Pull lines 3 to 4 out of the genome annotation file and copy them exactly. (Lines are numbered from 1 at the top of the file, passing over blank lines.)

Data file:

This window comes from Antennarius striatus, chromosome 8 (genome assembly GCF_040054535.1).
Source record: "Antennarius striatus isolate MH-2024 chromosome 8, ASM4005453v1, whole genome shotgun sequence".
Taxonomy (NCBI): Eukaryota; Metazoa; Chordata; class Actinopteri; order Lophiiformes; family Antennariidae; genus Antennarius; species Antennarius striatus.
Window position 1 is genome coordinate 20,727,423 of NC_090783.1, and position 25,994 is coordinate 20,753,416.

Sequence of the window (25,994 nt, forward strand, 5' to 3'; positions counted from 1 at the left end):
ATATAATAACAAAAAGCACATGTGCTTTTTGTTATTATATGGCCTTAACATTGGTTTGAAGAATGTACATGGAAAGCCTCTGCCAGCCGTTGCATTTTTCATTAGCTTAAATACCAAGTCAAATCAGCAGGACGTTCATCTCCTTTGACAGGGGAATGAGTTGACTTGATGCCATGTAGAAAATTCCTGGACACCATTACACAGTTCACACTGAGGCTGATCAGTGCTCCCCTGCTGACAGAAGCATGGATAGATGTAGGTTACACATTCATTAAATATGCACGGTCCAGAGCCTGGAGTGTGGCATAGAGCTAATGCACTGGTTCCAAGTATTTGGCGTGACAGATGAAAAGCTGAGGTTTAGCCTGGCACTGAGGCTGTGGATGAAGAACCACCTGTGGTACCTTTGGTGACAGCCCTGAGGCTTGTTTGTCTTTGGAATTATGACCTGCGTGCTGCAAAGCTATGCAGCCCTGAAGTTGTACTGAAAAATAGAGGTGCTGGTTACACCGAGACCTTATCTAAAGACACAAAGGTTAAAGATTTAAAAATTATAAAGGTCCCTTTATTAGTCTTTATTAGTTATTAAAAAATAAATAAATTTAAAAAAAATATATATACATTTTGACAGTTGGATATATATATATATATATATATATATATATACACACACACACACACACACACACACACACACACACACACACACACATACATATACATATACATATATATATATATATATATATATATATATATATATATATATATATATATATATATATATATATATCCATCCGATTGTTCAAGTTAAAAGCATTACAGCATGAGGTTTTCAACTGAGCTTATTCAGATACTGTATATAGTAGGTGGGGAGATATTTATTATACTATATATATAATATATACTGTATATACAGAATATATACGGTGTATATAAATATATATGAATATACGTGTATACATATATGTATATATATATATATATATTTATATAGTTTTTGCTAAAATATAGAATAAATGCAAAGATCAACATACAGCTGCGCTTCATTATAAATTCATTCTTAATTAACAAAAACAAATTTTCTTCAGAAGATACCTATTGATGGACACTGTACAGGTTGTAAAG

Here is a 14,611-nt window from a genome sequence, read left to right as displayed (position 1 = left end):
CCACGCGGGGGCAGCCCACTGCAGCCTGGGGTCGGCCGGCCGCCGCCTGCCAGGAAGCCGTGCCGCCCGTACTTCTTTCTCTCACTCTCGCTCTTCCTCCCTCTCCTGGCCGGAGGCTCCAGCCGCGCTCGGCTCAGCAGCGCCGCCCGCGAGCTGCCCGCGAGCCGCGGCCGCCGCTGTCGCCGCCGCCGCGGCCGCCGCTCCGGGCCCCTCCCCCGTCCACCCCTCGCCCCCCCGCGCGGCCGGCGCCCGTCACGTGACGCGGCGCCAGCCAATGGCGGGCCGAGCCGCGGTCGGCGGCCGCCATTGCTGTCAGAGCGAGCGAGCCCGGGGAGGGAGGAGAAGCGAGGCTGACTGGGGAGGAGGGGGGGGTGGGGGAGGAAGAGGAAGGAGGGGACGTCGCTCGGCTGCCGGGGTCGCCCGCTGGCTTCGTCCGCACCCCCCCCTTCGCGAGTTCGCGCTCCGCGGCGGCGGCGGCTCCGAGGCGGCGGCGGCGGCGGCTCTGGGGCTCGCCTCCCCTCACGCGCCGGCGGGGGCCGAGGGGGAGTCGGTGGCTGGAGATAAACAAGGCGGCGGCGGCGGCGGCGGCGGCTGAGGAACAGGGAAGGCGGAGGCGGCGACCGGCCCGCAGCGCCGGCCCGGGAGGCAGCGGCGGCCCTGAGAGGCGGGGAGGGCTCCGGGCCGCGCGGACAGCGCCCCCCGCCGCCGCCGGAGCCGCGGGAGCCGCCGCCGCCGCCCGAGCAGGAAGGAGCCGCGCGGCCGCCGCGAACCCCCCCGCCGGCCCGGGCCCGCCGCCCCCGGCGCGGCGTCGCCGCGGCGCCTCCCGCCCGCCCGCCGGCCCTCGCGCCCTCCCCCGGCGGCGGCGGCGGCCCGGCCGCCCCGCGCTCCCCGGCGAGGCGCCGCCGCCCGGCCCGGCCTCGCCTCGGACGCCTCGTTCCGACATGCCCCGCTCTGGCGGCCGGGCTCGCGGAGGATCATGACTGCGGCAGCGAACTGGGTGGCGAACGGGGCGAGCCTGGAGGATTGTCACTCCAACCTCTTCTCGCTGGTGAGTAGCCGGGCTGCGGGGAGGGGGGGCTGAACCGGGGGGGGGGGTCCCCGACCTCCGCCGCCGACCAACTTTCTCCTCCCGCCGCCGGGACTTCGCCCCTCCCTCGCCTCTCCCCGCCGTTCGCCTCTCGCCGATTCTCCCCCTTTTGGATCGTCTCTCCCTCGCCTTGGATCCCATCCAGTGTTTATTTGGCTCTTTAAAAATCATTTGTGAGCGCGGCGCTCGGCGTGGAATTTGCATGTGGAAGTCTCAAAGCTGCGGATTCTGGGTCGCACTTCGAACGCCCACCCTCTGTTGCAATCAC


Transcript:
Taxonomy (NCBI): Eukaryota; Metazoa; Chordata; class Actinopteri; order Lophiiformes; family Antennariidae; genus Antennarius; species Antennarius striatus.
Window position 1 is genome coordinate 20,727,423 of NC_090783.1, and position 25,994 is coordinate 20,753,416.